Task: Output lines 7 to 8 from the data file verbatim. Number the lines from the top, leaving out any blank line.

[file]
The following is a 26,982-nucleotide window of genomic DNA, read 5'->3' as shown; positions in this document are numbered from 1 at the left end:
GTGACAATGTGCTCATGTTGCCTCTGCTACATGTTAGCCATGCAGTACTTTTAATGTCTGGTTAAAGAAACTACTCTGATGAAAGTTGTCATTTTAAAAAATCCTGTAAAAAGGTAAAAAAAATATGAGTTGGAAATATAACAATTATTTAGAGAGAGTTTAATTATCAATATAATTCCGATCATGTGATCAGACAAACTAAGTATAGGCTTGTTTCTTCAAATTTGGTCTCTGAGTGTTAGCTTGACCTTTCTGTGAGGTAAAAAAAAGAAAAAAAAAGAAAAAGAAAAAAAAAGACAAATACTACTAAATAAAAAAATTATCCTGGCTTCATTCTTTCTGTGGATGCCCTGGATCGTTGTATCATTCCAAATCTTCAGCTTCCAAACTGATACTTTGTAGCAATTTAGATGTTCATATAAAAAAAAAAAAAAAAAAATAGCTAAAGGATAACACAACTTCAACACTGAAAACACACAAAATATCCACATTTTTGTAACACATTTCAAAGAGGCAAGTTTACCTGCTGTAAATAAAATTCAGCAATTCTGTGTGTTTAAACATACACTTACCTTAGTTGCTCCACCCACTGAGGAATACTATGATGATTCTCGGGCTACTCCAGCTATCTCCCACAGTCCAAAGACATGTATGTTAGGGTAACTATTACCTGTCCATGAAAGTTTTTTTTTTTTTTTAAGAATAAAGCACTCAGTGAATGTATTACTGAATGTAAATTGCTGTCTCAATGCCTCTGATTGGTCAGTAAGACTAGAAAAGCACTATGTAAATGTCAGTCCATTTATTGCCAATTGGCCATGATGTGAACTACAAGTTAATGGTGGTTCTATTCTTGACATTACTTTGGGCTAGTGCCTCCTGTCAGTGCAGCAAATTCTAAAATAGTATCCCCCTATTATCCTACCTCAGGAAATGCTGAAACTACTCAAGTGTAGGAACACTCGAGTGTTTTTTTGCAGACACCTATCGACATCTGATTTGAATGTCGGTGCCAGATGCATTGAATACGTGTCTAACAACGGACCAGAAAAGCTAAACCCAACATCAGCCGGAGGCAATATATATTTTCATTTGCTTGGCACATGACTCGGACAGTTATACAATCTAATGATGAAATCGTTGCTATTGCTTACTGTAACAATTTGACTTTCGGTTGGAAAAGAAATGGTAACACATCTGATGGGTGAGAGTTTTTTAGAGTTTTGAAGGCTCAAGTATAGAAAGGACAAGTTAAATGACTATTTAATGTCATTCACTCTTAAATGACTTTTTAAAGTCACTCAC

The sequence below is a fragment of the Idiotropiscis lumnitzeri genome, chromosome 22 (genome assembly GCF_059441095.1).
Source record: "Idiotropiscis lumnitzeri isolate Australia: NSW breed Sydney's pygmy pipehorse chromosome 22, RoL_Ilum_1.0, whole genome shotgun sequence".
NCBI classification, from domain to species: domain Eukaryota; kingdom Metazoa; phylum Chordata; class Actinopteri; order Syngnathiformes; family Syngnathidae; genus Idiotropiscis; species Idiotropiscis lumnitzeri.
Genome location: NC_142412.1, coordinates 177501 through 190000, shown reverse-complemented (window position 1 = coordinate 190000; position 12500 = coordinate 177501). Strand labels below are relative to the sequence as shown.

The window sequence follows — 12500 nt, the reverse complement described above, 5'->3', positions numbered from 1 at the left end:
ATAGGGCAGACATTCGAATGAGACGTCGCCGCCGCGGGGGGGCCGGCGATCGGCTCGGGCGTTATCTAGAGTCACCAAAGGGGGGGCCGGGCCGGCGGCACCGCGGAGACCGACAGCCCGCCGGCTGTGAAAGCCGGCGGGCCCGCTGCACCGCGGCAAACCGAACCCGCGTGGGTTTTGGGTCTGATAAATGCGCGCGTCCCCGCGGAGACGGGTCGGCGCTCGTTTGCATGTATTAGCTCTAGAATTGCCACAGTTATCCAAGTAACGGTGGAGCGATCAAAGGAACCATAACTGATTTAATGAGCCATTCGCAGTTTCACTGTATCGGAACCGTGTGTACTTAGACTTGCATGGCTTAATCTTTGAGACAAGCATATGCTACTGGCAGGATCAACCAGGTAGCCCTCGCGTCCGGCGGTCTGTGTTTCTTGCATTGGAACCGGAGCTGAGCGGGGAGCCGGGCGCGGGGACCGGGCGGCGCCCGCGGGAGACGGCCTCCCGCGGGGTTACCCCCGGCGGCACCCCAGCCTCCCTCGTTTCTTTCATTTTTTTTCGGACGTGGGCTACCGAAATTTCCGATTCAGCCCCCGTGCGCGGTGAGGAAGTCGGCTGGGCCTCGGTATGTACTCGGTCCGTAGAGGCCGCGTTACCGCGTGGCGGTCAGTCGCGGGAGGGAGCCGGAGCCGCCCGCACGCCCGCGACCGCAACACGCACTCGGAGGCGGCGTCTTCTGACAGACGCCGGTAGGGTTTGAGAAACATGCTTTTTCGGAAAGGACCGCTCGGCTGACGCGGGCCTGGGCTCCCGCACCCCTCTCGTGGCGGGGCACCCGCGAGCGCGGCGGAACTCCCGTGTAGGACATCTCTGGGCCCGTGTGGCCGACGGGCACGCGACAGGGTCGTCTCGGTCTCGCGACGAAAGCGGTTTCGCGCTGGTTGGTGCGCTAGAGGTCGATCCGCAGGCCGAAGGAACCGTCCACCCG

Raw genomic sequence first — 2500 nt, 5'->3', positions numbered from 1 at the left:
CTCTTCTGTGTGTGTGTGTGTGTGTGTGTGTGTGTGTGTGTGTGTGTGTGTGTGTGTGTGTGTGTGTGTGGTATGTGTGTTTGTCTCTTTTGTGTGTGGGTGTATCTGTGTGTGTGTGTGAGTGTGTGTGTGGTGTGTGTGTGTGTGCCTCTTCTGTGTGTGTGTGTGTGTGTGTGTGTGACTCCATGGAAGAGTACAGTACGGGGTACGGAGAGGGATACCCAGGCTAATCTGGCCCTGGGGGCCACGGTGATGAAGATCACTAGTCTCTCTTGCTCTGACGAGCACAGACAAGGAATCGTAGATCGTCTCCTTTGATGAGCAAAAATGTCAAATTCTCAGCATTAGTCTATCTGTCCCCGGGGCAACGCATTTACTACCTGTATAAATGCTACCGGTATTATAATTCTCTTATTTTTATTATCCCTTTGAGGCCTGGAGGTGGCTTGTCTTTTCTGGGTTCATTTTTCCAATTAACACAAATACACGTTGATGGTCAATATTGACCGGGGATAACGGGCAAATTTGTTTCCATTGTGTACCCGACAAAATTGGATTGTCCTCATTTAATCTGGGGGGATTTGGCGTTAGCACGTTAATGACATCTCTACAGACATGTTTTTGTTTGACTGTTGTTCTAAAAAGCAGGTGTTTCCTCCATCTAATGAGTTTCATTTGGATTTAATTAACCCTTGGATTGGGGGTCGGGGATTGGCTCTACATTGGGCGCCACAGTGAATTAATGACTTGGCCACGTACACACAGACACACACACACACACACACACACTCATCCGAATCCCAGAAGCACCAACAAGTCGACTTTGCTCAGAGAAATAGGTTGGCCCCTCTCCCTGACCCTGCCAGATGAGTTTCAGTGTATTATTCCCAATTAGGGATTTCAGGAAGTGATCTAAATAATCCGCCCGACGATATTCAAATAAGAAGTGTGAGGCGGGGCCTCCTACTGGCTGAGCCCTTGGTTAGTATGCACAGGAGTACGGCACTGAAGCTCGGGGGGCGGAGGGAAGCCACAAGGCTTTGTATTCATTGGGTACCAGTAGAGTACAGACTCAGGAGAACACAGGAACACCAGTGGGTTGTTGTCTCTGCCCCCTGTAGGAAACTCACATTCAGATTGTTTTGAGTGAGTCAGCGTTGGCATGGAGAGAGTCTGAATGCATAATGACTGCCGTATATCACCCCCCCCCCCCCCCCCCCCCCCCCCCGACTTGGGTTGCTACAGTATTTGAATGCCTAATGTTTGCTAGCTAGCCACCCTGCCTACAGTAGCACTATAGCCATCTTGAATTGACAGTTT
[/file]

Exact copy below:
The window sequence follows — 12500 nt, the reverse complement described above, 5'->3', positions numbered from 1 at the left end:
ATAGGGCAGACATTCGAATGAGACGTCGCCGCCGCGGGGGGGCCGGCGATCGGCTCGGGCGTTATCTAGAGTCACCAAAGGGGGGGCCGGGCCGGCGGCACCGCGGAGACCGACAGCCCGCCGGCTGTGAAAGCCGGCGGGCCCGCTGCACCGCGGCAAACCGAACCCGCGTGGGTTTTGGGTCTGATAAATGCGCGCGTCCCCGCGGAGACGGGTCGGCGCTCGTTTGCATGTATTAGCTCTAGAATTGCCACAGTTATCCAAGTAACGGTGGAGCGATCAAAGGAACCATAACTGATTTAATGAGCCATTCGCAGTTTCACTGTATCGGAACCGTGTGTACTTAGACTTGCATGGCTTAATCTTTGAGACAAGCATATGCTACTGGCAGGATCAACCAGGTAGCCCTCGCGTCCGGCGGTCTGTGTTTCTTGCATTGGAACCGGAGCTGAGCGGGGAGCCGGGCGCGGGGACCGGGCGGCGCCCGCGGGAGACGGCCTCCCGCGGGGTTACCCCCGGCGGCACCCCAGCCTCCCTCGTTTCTTTCATTTTTTTTCGGACGTGGGCTACCGAAATTTCCGATTCAGCCCCCGTGCGCGGTGAGGAAGTCGGCTGGGCCTCGGTATGTACTCGGTCCGTAGAGGCCGCGTTACCGCGTGGCGGTCAGTCGCGGGAGGGAGCCGGAGCCGCCCGCACGCCCGCGACCGCAACACGCACTCGGAGGCGGCGTCTTCTGACAGACGCCGGTAGGGTTTGAGAAACATGCTTTTTCGGAAAGGACCGCTCGGCTGACGCGGGCCTGGGCTCCCGCACCCCTCTCGTGGCGGGGCACCCGCGAGCGCGGCGGAACTCCCGTGTAGGACATCTCTGGGCCCGTGTGGCCGACGGGCACGCGACAGGGTCGTCTCGGTCTCGCGACGAAAGCGGTTTCGCGCTGGTTGGTGCGCTAGAGGTCGATCCGCAGGCCGAAGGAACCGTCCACCCG